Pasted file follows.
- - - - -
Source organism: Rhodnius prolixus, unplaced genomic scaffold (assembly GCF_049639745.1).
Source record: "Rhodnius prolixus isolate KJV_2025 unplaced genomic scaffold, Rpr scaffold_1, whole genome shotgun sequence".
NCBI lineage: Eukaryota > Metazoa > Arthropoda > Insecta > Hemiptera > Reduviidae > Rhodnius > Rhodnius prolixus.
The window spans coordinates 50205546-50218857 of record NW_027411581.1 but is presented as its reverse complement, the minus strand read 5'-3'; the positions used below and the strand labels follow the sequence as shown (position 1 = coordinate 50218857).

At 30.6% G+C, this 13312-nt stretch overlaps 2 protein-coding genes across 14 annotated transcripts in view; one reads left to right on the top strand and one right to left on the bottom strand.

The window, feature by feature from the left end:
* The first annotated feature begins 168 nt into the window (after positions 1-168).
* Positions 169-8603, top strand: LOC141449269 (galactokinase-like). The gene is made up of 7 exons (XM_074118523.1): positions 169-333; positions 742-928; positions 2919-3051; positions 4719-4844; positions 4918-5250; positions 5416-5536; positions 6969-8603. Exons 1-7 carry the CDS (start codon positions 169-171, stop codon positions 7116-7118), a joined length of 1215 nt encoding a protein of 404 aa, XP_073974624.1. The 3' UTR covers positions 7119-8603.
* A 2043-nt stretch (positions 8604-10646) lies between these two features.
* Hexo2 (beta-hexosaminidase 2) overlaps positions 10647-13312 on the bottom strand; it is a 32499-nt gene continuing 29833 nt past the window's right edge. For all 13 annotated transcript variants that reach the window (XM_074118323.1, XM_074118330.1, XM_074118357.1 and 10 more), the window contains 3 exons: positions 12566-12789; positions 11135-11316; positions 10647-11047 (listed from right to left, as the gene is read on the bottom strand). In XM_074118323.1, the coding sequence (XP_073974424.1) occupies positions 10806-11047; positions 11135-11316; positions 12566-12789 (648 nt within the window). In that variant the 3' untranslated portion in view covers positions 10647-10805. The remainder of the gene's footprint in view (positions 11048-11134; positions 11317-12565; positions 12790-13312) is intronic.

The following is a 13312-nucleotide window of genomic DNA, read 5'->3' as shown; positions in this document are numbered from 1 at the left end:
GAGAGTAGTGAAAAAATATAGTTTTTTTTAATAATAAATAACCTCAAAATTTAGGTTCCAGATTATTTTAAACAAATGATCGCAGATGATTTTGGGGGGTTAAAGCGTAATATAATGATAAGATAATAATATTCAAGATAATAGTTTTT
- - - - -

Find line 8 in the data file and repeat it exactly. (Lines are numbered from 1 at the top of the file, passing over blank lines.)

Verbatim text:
* Positions 169-8603, top strand: LOC141449269 (galactokinase-like). The gene is made up of 7 exons (XM_074118523.1): positions 169-333; positions 742-928; positions 2919-3051; positions 4719-4844; positions 4918-5250; positions 5416-5536; positions 6969-8603. Exons 1-7 carry the CDS (start codon positions 169-171, stop codon positions 7116-7118), a joined length of 1215 nt encoding a protein of 404 aa, XP_073974624.1. The 3' UTR covers positions 7119-8603.